For the overexpression assay, 5 × 105 iPAM cells were seeded into 24-well tissue culture plates in RPMI 1640 medium containing 10% FBS. At 60%-70% confluence, cells were transfected with the Flag-CAVl expression plasmid and Flag-vector control using jetPRIME transfection reagent (Polyplus Transfection) for 24 h, according to the manufacturers’ instructions. For siRNA-mediated knockdown, 5 × 105 iPAM cells were seeded into 24-well tissue culture plates in RPMI 1640 medium containing 10% FBS. After the cells had grown to 60–70% confluence, they were transfected with 50 nM CAV1-targeting siRNAs or negative control siRNA using jetPRIME transfection reagent as recommended by the manufacturer for 24 h. Double-stranded siRNAs targeting CAV1 and negative control were designed and synthesized by Genepharma Co. (Shanghai, China) (Table 2).
Coimmunoprecipitation (Co-IP) assay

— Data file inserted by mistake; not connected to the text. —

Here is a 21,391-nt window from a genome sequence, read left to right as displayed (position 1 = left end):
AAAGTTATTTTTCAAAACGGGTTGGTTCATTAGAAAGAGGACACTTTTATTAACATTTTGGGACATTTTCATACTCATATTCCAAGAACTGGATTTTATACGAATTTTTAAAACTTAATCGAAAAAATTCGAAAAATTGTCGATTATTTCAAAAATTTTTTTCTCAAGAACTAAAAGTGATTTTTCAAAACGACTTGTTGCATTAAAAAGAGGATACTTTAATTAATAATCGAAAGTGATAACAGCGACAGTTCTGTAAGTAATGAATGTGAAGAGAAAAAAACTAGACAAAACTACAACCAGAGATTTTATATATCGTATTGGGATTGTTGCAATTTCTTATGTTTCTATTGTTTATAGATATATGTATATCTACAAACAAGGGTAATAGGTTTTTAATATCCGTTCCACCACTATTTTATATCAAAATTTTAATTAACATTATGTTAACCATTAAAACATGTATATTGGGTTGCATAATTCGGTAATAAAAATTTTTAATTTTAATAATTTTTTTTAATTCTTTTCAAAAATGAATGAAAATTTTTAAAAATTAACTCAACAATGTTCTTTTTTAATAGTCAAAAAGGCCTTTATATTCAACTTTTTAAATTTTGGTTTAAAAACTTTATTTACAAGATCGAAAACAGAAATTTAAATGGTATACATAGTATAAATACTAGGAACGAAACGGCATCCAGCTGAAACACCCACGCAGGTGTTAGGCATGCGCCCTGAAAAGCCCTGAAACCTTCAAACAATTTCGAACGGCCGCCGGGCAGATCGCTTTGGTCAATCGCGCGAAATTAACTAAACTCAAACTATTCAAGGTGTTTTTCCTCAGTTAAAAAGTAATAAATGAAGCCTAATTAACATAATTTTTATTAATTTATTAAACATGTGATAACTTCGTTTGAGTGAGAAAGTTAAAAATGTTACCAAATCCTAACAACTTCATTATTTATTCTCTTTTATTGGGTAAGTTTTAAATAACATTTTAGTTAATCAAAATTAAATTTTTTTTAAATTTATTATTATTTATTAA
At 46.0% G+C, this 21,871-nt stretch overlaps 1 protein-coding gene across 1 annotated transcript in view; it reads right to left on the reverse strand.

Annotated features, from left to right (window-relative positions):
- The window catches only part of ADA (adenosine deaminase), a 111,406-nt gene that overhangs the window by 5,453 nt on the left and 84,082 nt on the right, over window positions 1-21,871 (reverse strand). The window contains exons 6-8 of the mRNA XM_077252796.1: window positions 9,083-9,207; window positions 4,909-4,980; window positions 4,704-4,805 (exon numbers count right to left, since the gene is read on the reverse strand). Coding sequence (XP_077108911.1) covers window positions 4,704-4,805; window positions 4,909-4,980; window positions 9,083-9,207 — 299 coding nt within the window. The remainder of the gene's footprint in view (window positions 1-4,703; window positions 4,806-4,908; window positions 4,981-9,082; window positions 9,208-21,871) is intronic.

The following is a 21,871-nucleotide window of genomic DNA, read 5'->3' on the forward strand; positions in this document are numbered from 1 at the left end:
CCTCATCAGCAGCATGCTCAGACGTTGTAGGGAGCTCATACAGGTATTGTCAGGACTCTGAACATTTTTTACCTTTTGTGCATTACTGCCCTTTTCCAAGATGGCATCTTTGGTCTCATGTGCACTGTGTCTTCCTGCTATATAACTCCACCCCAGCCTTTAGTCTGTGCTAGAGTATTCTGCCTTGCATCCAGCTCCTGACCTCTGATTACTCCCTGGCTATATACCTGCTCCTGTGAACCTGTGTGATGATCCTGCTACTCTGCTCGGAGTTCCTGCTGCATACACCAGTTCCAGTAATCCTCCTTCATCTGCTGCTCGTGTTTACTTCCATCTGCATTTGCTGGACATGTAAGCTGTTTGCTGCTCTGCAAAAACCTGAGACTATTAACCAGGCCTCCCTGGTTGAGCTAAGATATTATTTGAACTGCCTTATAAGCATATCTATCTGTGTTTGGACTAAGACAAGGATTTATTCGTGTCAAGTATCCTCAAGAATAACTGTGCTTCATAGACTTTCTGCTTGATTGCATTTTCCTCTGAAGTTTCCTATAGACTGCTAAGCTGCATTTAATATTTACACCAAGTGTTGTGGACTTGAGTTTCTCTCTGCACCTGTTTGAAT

To investigate the interaction of the CAV1 protein with ApxI toxin, HEK 293 T cells, which are insensitive to ApxI, were used for transfection. HEK 293 T cells seeded into 6-well culture plates were transfected with the corresponding expression plasmids. Transfected cells were harvested at 48 h and lysed in cell lysis buffer containing 1 mM protease inhibitor. After centrifugation at 12 000 × g for 10 min, the lysate supernatants containing 1–2 mg of total protein were incubated with 2.5 μg HA-ApxIA or truncated ApxIA proteins for 4 h with gentle rocking at 4 °C and then incubated overnight with mouse monoclonal antibody against Flag, His or HA tag with gentle rocking at 4 °C. Protein A/G beads washed with cell lysate were added to the supernatants and incubated with gentle rocking for 4 h at 4 °C. Beads were washed four times with cold cell lysate and boiled with 1 × SDS loading buffer for 10 min, followed by western blotting.